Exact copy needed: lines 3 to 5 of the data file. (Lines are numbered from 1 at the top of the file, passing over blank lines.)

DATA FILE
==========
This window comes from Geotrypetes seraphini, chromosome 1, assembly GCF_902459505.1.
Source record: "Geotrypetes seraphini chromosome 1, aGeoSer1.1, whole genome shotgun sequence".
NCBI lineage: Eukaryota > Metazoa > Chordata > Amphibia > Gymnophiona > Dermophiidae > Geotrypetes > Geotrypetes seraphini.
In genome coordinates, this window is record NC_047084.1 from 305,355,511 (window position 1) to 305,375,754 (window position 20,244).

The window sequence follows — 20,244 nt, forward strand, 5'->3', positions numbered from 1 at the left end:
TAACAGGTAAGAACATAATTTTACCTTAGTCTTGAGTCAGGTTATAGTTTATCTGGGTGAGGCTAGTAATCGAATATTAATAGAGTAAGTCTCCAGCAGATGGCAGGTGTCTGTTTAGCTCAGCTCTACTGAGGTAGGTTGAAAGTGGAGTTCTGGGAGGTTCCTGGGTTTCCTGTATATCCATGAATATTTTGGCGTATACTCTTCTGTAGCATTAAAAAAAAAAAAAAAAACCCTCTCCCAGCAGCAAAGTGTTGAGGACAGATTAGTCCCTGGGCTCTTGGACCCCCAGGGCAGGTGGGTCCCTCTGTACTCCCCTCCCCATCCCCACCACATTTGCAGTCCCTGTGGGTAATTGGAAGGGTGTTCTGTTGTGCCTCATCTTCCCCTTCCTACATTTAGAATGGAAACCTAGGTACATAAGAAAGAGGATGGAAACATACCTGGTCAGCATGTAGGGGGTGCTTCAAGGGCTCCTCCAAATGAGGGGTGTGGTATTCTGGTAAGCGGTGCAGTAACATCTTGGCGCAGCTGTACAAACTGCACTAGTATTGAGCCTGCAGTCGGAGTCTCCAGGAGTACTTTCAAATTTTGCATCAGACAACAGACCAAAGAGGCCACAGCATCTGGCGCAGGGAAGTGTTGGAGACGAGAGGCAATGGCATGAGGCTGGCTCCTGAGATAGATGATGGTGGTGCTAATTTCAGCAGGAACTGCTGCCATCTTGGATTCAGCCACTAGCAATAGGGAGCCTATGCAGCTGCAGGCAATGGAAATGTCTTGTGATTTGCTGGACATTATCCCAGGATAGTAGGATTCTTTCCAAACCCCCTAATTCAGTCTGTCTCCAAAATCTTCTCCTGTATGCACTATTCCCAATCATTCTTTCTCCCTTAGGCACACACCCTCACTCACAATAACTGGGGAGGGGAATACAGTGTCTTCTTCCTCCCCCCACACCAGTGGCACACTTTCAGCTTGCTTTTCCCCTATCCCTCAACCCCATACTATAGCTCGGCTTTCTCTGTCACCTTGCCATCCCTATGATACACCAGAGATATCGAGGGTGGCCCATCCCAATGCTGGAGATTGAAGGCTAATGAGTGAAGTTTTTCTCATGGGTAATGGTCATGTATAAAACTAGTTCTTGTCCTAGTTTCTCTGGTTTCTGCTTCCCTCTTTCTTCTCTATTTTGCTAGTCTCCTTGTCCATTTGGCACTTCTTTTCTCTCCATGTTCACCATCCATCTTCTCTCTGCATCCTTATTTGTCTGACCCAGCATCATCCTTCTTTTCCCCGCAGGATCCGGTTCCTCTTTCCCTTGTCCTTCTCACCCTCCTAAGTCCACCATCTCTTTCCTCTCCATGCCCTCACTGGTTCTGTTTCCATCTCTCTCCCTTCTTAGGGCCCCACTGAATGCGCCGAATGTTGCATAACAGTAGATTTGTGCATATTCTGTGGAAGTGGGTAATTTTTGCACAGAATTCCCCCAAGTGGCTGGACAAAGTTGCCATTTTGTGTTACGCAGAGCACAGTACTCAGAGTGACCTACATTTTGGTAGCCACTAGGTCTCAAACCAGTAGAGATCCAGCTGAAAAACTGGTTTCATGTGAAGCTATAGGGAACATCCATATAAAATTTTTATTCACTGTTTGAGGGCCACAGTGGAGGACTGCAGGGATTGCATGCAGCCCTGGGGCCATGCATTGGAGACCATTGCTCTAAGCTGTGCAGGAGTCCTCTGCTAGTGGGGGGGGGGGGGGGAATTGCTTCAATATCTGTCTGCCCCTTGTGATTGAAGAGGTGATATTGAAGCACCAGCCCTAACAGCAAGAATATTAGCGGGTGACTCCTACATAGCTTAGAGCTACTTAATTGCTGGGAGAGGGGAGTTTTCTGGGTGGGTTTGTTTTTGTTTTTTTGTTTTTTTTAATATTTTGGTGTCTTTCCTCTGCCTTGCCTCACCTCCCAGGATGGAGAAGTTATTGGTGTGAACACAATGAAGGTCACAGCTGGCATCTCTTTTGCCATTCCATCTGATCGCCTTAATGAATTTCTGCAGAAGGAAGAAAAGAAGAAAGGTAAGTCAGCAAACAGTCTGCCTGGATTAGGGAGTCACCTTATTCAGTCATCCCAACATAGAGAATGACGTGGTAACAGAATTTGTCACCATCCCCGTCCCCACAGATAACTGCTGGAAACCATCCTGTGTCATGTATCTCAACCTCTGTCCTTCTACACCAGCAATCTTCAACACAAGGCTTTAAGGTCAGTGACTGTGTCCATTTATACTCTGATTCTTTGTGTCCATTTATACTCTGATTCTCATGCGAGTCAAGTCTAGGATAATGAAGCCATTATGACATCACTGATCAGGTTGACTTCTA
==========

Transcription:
NCBI lineage: Eukaryota > Metazoa > Chordata > Amphibia > Gymnophiona > Dermophiidae > Geotrypetes > Geotrypetes seraphini.
In genome coordinates, this window is record NC_047084.1 from 305,355,511 (window position 1) to 305,375,754 (window position 20,244).

The window sequence follows — 20,244 nt, forward strand, 5'->3', positions numbered from 1 at the left end: